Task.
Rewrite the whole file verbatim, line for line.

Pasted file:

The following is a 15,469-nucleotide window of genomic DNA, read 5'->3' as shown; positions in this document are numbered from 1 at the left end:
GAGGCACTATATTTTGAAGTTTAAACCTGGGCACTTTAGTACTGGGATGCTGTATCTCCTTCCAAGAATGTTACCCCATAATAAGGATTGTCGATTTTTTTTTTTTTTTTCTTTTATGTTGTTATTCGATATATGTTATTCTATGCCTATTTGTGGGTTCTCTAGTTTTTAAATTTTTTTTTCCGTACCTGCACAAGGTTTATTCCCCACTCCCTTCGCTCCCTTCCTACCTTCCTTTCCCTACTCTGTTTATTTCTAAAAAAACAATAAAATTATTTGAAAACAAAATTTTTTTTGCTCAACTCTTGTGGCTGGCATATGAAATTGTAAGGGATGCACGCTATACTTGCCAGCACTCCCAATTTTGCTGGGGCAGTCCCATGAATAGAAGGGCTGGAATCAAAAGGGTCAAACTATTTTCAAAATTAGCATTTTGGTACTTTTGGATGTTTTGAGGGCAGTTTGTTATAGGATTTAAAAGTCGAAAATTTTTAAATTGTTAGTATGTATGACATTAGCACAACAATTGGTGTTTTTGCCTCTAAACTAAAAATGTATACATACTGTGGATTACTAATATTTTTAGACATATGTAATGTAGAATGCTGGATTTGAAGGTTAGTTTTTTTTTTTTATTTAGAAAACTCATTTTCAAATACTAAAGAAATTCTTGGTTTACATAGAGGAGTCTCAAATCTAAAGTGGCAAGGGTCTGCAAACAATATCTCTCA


The following is a 15,469-nucleotide window of genomic DNA, read 5'->3' as shown; positions in this document are numbered from 1 at the left end:
GAGGCACTATATTTTGAAGTTTAAACCTGGGCACTTTAGTACTGGGATGCTGTATCTCCTTCCAAGAATGTTACCCCATAATAAGGATTGTCGATTTTTTTTTTTTTTTTCTTTTATGTTGTTATTCGATATATGTTATTCTATGCCTATTTGTGGGTTCTCTAGTTTTTAAATTTTTTTTTCCGTACCTGCACAAGGTTTATTCCCCACTCCCTTCGCTCCCTTCCTACCTTCCTTTCCCTACTCTGTTTATTTCTAAAAAAACAATAAAATTATTTGAAAACAAAATTTTTTTTGCTCAACTCTTGTGGCTGGCATATGAAATTGTAAGGGATGCACGCTATACTTGCCAGCACTCCCAATTTTGCTGGGGCAGTCCCATGAATAGAAGGGCTGGAATCAAAAGGGTCAAACTATTTTCAAAATTAGCATTTTGGTACTTTTGGATGTTTTGAGGGCAGTTTGTTATAGGATTTAAAAGTCGAAAATTTTTAAATTGTTAGTATGTATGACATTAGCACAACAATTGGTGTTTTTGCCTCTAAACTAAAAATGTATACATACTGTGGATTACTAATATTTTTAGACATATGTAATGTAGAATGCTGGATTTGAAGGTTAGTTTTTTTTTTTTATTTAGAAAACTCATTTTCAAATACTAAAGAAATTCTTGGTTTACATAGAGGAGTCTCAAATCTAAAGTGGCAAGGGTCTGCAAACAATATCTCTCA